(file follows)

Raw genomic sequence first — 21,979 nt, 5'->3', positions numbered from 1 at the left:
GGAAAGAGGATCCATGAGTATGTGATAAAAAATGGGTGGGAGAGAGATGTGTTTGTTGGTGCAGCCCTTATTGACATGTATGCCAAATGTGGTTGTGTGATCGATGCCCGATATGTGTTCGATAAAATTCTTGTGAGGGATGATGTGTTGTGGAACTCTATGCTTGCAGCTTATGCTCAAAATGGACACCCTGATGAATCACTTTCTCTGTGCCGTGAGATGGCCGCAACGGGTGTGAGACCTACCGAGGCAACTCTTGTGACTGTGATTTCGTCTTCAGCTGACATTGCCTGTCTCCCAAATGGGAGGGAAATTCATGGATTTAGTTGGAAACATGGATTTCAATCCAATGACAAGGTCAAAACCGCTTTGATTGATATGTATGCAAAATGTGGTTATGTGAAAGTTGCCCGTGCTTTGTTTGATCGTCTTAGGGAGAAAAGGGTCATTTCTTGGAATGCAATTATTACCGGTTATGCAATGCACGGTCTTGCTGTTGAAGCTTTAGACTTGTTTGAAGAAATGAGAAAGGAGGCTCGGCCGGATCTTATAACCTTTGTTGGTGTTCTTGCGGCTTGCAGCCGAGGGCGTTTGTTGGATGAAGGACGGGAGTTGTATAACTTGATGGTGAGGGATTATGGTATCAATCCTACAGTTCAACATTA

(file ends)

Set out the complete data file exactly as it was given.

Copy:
Raw genomic sequence first — 21,979 nt, 5'->3', positions numbered from 1 at the left:
GGAAAGAGGATCCATGAGTATGTGATAAAAAATGGGTGGGAGAGAGATGTGTTTGTTGGTGCAGCCCTTATTGACATGTATGCCAAATGTGGTTGTGTGATCGATGCCCGATATGTGTTCGATAAAATTCTTGTGAGGGATGATGTGTTGTGGAACTCTATGCTTGCAGCTTATGCTCAAAATGGACACCCTGATGAATCACTTTCTCTGTGCCGTGAGATGGCCGCAACGGGTGTGAGACCTACCGAGGCAACTCTTGTGACTGTGATTTCGTCTTCAGCTGACATTGCCTGTCTCCCAAATGGGAGGGAAATTCATGGATTTAGTTGGAAACATGGATTTCAATCCAATGACAAGGTCAAAACCGCTTTGATTGATATGTATGCAAAATGTGGTTATGTGAAAGTTGCCCGTGCTTTGTTTGATCGTCTTAGGGAGAAAAGGGTCATTTCTTGGAATGCAATTATTACCGGTTATGCAATGCACGGTCTTGCTGTTGAAGCTTTAGACTTGTTTGAAGAAATGAGAAAGGAGGCTCGGCCGGATCTTATAACCTTTGTTGGTGTTCTTGCGGCTTGCAGCCGAGGGCGTTTGTTGGATGAAGGACGGGAGTTGTATAACTTGATGGTGAGGGATTATGGTATCAATCCTACAGTTCAACATTA